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Update: Blog service provider crippled by storage glitch

Failure at TypePad occurred during installation of redundant system

By Lucas Mearian
December 16, 2005 12:00 PM ET

Computerworld - TypePad, a developer of self-publishing software for weblogs, said its service went down last night due to a problem with its primary storage system.
A company spokesman said the storage array that failed was part of a redundant system the company was installing.
Anil Dash, vice president of professional products at Six Apart, said the array shut down the blogging service at about 11 p.m. yesterday. Dash said the company verified that no existing blogs, which are kept in a database on the storage array, were lost during the malfunction.
The service was back online late this afternoon.
"This was a classic single point of hardware failure and we're working to eliminate any single points of failure we have in the future," he said.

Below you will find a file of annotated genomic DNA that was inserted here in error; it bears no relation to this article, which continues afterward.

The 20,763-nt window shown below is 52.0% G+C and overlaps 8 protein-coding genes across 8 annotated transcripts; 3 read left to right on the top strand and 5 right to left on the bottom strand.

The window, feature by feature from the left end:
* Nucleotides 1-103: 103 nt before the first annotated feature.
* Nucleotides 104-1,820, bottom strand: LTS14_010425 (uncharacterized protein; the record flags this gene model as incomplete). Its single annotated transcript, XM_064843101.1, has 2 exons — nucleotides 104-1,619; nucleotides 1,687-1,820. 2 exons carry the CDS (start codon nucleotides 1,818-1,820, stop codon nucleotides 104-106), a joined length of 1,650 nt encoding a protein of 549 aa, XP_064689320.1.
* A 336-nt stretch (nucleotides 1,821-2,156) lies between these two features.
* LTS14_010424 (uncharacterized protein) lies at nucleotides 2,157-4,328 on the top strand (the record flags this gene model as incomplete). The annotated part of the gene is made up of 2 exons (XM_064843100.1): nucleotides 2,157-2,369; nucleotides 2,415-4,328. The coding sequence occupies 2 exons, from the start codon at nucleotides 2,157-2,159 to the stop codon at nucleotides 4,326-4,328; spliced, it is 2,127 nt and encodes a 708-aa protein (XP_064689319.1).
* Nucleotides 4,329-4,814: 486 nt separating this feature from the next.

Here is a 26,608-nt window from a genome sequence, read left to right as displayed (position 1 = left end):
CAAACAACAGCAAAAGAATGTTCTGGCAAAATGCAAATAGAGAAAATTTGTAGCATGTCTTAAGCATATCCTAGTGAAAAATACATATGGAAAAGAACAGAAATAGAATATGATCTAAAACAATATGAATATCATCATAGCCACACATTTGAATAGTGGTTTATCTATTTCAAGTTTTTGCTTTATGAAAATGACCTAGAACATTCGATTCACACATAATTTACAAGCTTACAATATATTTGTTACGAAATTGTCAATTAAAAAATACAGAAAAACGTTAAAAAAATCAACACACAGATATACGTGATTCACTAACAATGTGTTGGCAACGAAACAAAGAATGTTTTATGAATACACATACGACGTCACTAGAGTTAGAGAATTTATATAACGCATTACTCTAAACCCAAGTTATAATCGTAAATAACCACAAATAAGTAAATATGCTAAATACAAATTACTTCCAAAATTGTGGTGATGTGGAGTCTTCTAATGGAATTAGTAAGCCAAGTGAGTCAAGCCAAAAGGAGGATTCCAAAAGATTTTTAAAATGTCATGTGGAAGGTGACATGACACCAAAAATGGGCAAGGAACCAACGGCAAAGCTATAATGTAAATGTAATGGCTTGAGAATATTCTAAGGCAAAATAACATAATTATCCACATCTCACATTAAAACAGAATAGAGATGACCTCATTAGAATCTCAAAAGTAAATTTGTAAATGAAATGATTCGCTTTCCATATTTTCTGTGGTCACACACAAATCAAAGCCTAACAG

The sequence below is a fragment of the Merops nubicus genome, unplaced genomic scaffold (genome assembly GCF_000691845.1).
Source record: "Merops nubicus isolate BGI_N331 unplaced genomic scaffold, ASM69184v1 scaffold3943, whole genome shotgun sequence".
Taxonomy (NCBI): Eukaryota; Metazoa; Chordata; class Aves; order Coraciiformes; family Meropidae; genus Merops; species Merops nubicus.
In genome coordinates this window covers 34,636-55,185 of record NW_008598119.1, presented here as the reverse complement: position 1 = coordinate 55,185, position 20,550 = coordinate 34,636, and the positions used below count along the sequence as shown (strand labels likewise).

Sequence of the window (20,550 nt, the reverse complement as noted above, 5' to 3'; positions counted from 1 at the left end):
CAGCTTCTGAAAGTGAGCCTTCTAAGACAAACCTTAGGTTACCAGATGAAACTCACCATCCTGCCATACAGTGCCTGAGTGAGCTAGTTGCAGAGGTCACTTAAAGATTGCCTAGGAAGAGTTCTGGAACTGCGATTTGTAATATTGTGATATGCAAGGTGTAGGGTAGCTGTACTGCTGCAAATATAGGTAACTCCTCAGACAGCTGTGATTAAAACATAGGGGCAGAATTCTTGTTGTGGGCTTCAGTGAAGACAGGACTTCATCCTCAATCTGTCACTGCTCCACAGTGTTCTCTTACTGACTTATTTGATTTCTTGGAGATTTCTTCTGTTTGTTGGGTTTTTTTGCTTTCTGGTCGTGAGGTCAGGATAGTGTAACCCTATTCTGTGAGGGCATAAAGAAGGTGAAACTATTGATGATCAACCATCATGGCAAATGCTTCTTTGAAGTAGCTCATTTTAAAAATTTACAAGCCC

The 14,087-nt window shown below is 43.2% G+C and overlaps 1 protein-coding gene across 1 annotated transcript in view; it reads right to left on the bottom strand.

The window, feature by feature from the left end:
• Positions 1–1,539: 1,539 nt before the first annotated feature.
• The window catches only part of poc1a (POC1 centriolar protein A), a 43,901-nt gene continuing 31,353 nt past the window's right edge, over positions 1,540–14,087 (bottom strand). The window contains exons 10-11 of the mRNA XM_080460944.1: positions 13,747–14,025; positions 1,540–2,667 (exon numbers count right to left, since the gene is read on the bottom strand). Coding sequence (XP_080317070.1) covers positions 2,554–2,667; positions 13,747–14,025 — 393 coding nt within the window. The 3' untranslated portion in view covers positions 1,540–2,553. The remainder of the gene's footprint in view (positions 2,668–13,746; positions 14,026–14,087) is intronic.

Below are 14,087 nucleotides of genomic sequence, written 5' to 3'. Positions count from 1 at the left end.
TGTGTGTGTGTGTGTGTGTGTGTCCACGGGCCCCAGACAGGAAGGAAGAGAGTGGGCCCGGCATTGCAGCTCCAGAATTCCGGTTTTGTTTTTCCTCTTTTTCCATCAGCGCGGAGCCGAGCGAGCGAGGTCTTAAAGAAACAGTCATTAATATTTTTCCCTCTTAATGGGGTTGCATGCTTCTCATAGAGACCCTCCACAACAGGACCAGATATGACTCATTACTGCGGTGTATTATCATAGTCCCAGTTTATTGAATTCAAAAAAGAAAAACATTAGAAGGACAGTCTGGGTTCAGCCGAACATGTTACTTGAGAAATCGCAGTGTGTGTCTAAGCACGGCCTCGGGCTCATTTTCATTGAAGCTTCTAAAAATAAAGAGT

TypePad is owned by Six Apart Ltd. in San Francisco. Six Apart has about 12 million users of its online services, Dash said. The services include, TypePad, its hosted weblogging service; Movable Type, a weblog publishing platform for businesses, organizations, developers, and web designers; and Live Journal, an online community organized around personal journals.
According to Nielsen/NetRatings, TypePad had 7.2 million unique hits last month.
TypePad said it deployed backup copies of customer's weblogs from approximately two days ago, which is what was displayed on blog sites during the outage. Users were unable to log into the site because the TypePad application was unavailable.
The Web site has been experiencing growing pains over the past few months.
Ben Trott, co-founder and CTO of Six Apart, said in an October blog entry that the company outgrew its original data center and has recently moved over to a new facility.
"We've seen failures in our storage servers, failures that we had never seen before. We've seen a failure in a piece of networking equipment that had never failed before, and so on, ranging from hardware failures to software failures," he said in the October entry.
Trott wrote that the company is currently pushing about 3TB a day of network traffic through multiple pipes, "and that's growing by 10-20% each month." Because of those problems, the company also offered its customers as much as 45 days of free service.
The company will continue to post updates throughout the day on

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